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growing under olive trees that are in tubs

 
Rose Pinder
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Location: Otago, New Zealand
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I'm looking after a place that has 3 youngish olive trees in half wine barrels. I'd like to grow some leafy edibles over the winter in the tubs, but am not familiar with olives at all. The olives have been fed coffee grounds in the recent past (will that have made soil acidic? There were a few sheeps sorrel plants growing there). I'm planning on adding an inch or so of wormcastings/compost mix on top of existing soil and growing in that. Not sure what will happen with the pH in the tubs, or if I should do anything about it.

The tubs are on the edge of a verandah so will get watered off the roof on one side when it rains (650ml/yr), giving a drier side of the tub and a wetter side. We have up to -10C frosts during winter (most less than that), very occasional snow. Other wise sunny, average day time temperatures 5C, but I expect this spot to be warmer than average.

I'm thinking things like miner's lettuce (which grows well here in winter in semi-sheltered spots), maybe silver beet.

I think the main issues are the pH, and how much root room there is (the one I weeded already seem full of root in places, but free in others).

Any ideas on what would grow well in that situation?
 
Miles Flansburg
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Lorenzo Costa
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Hi, Rosa, under olives in my region grow all sorts of wild allium spp, so I guess you could plant those, wild carrots grow well so you could plant carrots, mints (but they are a bit invasive some say), herbs grow well, I guess you could plant spinach ( I prefer planting spinach in late summer so it doesen't go to seed and I collect leafs all winter round), and in future think about climbers they love to grow on my olive trees. rosa canina grows well close to my olives, and even rubus spp grow well under olives maybe you could look into small shrubs that give berries, because some berries are really exuberant. it depends a lot on how big the olive trees are.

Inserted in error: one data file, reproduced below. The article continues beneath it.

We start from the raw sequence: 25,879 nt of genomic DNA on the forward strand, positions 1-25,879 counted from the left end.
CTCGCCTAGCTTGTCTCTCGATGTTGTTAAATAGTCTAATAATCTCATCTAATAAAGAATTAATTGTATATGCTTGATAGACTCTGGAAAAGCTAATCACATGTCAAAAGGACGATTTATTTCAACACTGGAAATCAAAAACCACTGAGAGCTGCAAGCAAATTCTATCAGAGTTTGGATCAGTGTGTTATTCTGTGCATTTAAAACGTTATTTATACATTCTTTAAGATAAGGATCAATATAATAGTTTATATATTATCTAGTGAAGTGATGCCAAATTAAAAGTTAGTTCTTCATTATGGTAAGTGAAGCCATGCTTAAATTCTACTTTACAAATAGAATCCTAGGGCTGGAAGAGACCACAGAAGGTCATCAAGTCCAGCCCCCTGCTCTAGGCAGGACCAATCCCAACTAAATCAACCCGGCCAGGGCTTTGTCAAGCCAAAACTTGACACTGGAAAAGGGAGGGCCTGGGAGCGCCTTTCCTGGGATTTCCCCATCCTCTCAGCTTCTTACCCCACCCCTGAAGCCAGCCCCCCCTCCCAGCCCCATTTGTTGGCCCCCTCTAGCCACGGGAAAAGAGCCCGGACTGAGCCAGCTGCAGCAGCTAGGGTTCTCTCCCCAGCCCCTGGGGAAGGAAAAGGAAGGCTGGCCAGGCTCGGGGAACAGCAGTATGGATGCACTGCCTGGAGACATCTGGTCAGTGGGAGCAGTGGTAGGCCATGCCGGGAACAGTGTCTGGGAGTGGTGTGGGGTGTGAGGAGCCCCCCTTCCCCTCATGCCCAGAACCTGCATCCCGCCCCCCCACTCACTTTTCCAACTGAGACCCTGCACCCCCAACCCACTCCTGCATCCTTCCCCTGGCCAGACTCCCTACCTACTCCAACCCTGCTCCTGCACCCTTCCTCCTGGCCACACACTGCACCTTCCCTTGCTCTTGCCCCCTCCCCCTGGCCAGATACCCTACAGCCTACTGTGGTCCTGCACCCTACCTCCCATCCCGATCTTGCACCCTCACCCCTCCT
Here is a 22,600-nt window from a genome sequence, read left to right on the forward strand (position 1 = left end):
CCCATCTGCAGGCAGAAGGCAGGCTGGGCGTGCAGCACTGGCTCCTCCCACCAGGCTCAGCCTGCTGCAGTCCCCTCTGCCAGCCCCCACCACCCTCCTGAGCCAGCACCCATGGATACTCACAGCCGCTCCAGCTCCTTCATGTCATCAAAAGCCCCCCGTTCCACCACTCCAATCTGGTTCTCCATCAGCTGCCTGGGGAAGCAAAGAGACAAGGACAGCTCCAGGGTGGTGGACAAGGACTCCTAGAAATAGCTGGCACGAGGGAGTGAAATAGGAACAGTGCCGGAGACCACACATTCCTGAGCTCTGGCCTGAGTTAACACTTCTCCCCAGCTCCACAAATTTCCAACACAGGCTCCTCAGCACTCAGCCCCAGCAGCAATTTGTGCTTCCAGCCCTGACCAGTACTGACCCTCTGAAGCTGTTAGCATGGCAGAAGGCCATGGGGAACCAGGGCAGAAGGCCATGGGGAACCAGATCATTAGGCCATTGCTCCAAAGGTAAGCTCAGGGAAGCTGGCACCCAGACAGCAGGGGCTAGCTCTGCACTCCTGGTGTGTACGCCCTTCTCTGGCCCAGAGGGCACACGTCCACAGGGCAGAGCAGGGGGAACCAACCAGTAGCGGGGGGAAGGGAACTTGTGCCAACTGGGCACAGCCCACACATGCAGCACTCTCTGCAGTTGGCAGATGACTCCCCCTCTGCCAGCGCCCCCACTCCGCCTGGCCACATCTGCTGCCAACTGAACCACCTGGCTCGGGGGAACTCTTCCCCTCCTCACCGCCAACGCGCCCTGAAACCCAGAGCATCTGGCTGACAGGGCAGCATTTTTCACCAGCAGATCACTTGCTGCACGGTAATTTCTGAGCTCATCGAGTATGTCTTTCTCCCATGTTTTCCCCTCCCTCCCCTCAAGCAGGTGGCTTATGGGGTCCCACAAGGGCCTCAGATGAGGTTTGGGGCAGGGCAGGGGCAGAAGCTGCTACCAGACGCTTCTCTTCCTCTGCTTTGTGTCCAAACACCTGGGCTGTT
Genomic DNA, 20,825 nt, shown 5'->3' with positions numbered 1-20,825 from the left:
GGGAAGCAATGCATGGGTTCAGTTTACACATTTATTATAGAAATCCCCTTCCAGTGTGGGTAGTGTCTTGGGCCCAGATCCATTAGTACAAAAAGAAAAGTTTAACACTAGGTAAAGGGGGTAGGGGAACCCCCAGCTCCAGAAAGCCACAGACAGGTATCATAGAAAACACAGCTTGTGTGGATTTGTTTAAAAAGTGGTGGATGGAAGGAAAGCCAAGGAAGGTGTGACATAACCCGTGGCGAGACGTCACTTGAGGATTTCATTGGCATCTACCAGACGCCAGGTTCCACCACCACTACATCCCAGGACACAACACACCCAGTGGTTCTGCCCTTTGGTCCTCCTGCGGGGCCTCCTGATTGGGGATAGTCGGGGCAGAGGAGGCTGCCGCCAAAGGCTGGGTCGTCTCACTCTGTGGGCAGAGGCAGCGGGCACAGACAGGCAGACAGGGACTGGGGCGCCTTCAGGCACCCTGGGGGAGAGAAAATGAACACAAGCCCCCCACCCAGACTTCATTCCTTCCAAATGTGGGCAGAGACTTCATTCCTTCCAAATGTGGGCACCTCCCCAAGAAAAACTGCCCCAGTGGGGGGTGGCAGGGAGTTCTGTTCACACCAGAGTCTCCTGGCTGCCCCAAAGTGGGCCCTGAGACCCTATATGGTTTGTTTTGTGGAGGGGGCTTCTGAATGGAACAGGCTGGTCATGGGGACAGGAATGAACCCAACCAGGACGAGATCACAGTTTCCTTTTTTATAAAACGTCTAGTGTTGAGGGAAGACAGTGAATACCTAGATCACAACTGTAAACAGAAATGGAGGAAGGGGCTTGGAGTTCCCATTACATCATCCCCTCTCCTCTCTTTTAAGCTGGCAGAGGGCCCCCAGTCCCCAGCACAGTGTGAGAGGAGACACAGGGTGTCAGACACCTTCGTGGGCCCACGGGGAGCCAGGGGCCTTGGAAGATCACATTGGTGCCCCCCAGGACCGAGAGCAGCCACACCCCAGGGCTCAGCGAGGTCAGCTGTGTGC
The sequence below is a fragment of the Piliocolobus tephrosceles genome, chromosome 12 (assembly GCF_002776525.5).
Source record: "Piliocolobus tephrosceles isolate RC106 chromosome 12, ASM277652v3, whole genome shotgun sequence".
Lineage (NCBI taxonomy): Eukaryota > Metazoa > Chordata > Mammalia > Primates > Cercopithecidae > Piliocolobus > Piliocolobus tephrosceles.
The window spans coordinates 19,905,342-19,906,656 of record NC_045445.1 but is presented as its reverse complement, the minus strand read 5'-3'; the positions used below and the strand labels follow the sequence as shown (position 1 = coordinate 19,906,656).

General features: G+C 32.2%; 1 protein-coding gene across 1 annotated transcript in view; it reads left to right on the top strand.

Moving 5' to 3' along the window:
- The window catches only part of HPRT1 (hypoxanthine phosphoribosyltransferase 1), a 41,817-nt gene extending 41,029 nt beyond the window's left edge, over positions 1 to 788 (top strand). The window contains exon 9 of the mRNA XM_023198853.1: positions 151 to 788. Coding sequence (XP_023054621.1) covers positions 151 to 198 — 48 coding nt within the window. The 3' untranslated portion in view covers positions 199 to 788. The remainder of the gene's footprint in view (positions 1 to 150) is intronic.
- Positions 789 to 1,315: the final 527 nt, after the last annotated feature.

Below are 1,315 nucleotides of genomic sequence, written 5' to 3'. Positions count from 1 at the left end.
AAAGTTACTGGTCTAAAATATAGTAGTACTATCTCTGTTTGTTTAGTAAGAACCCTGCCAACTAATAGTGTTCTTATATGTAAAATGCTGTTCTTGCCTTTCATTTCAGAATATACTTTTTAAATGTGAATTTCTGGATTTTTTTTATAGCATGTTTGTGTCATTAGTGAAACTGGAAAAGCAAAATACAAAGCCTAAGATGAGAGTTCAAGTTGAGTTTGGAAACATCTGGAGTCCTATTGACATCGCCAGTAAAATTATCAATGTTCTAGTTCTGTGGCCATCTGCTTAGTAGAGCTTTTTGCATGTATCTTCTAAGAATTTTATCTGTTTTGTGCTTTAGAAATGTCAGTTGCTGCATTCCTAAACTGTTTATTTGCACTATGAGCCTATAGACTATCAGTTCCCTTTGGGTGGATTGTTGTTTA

Don't worry for coffee grounds they won't have done any damage on the contrary, and if you put compost and wormcastings it will be great.
 
Rose Pinder
Posts: 408
Location: Otago, New Zealand
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sorry, I didn't realise there had been replies to this.

It's spring now, I haven't planted anything yet, but am thinking about strawberries. I have plenty of plants in the garden I can transplant. I'm guessing the coffee grounds will help, but I don't want to do anything that will mess with the olives (they're not mine). If I add a couple of inches of worm compost and then mulch with something acidic (coffee or pine needles most likely) will this work for the strawbs without creating too much of a problem for the olives? Or will the acidity work its way down through all the soil? I gather olives can handle pH a bit either side, but they're in tubs so not sure if that makes them more sensitive.

Lorenzo, the trees are about person height. I don't want to plant anything that's too permanent as I'm renting. The pots the trees are in are probably root bound so I'm thinking things that aren't too deep rooted.
 
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